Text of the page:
War is literally hell in writer-director Michael J. Bassett's breathtakingly photographed fright flick/anti-war polemic hybrid, but it's seriously undermined by his clumsy handling of the supernatural twists.
1917, the Western Front. A British platoon comes under enemy fire and a group of soldiers gets separated from their unit. Lost in thick fog, they stumble onto an almost-abandoned German trench and kill almost everyone inside; their sole captive speaks no English, but his stark terror speaks louder than words. The odd thing is, it's not the soldiers he's afraid of. Squadron leader Captain Bramwell Jennings (Laurence Fox) views the location as a signature victory that must be secured until reinforcements arrive, leaving his men to pitch camp, keep and eye on their captive and try to figure out why the Germans all but abandoned the strategically located trench. Sixteen-year-old Charlie Shakespeare (Jamie Bell, in his first post-BILLY ELIOT role), who lied about his age to enlist and is beginning to realize he's in over his head, treats the prisoner fairly while trigger-happy Thomas Quinn (Andy Serkis) is itching to kill him. They soon have bigger problems: Camouflaged by mud, enemy soldiers detach themselves from the gray walls and attack in zombie fashion. Private Starinski (Kris Marshall) is lured away by voices and strangled by animated barbed wire. Even bible-thumping Anthony Bradford (Hugh O’Conor) succumbs to the Godless menace, becoming possessed by unseen evil and shoots a soldier who tries to desert. The surviving soldiers turn on each other with increasing ferocity and after Jennings goes mad, the men are at the mercy of the trenches, whose walls literally run red with blood.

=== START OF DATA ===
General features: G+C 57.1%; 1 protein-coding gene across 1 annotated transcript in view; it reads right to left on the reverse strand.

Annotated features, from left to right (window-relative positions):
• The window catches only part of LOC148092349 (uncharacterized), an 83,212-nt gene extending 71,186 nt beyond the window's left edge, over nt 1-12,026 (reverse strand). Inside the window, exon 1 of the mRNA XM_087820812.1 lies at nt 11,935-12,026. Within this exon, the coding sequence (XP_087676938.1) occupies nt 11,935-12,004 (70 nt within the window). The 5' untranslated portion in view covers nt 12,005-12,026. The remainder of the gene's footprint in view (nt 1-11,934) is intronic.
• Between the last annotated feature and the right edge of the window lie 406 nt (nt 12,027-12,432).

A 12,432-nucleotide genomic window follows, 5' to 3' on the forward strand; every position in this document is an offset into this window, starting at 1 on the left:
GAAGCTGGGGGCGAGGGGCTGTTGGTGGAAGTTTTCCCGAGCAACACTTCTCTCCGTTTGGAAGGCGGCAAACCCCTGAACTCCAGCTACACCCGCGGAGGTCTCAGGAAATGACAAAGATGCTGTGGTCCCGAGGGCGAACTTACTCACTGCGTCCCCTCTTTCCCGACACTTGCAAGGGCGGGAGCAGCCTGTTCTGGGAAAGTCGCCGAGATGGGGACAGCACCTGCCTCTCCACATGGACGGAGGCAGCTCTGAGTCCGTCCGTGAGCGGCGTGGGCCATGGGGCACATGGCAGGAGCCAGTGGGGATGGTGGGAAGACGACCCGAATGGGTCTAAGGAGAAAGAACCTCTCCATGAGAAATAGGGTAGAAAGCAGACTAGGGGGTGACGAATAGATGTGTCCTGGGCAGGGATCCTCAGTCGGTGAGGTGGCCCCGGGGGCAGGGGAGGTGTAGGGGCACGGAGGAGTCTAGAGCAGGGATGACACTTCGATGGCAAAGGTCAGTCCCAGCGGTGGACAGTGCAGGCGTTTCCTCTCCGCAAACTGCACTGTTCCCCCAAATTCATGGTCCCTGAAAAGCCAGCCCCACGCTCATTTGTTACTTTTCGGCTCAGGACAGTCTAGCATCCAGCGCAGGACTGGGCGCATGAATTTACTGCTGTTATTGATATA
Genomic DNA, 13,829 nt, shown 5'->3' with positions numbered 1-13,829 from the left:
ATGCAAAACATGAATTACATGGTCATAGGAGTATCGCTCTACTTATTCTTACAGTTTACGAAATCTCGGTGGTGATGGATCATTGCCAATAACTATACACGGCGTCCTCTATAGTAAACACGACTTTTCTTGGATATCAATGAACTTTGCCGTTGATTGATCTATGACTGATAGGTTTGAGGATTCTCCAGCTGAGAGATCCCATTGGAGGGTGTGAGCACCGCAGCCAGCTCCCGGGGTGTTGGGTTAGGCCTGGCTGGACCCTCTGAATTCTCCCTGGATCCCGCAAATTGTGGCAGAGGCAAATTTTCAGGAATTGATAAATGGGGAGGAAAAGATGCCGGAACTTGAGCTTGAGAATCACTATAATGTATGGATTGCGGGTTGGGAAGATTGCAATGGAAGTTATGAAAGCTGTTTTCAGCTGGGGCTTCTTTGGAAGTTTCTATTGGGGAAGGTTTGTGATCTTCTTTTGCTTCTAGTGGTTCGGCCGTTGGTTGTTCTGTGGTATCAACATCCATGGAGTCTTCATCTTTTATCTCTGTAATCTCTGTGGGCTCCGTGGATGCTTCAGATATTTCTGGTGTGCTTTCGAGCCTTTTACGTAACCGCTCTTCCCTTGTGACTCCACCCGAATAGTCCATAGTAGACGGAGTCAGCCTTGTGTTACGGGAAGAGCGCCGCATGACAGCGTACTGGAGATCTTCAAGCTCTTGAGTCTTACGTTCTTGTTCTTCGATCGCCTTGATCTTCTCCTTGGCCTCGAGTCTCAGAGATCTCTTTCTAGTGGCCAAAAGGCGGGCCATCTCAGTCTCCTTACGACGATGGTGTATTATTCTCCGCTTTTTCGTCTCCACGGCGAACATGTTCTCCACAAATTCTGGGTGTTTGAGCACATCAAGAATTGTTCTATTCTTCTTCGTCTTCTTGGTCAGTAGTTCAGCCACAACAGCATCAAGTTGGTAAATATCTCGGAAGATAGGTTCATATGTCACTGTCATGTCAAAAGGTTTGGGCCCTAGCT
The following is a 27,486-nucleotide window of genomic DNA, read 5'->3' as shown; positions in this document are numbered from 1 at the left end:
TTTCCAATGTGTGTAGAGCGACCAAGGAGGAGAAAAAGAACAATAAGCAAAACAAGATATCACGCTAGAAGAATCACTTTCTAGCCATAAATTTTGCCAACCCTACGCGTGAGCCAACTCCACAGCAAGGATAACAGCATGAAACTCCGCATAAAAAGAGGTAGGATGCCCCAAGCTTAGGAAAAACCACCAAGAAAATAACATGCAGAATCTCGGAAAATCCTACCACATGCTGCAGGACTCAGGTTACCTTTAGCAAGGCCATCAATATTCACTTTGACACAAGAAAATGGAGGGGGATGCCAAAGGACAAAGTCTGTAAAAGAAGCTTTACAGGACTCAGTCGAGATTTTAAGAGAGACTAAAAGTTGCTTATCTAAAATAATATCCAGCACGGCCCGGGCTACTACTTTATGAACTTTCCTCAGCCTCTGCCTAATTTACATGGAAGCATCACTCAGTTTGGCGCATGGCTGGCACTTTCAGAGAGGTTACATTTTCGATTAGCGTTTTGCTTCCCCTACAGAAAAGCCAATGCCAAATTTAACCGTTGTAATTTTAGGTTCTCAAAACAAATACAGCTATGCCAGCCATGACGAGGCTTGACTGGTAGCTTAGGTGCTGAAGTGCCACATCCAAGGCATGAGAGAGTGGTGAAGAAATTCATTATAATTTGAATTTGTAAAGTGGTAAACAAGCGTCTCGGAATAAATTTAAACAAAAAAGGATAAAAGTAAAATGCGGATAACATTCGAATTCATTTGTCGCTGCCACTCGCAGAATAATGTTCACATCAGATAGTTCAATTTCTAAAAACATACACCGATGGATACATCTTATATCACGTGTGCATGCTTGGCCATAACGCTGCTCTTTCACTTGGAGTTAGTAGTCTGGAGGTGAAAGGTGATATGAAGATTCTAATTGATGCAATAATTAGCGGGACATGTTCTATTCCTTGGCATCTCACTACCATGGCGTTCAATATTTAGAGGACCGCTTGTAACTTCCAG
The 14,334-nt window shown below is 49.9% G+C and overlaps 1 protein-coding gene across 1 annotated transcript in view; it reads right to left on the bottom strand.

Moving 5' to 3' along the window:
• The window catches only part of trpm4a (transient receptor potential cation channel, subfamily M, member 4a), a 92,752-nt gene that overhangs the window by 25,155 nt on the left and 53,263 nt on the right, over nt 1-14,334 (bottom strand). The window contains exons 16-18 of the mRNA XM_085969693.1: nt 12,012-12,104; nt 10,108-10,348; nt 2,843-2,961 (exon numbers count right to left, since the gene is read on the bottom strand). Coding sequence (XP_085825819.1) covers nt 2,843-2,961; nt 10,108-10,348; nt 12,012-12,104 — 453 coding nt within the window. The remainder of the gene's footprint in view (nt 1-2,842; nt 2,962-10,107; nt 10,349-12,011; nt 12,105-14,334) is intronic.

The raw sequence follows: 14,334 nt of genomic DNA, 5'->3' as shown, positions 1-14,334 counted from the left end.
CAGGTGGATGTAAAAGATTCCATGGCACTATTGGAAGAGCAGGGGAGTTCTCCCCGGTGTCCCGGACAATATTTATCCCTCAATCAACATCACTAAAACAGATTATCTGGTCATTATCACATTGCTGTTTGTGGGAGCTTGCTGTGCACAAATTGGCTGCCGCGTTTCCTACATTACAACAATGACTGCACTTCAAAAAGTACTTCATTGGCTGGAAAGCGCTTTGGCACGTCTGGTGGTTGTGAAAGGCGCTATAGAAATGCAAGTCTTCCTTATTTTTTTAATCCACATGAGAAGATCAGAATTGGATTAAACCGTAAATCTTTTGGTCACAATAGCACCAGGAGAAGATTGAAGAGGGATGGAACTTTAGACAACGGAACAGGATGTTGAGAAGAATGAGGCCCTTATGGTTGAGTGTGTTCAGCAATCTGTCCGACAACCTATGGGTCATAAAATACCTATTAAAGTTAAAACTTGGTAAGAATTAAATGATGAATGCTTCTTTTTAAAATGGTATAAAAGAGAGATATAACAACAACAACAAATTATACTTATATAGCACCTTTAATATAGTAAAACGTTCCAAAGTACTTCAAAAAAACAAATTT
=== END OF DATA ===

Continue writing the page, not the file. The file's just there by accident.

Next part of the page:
Bassett deserves half a salute for Twilight Zone-ish wallow in WWI misery, which works up some creepy atmosphere between scenes of dehumanizing combat. But the spook show element ultimately seems simultaneously ghoulish and hokey, and the pacifist moral is hammered home with blunt obviousness.
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- Released: 2002
- Rating: NR
- Review: War is literally hell in writer-director Michael J. Bassett's breathtakingly photographed fright flick/anti-war polemic hybrid, but it's seriously undermined by his clumsy handling of the supernatural twists. 1917, the Western Front. A British platoon c… (more)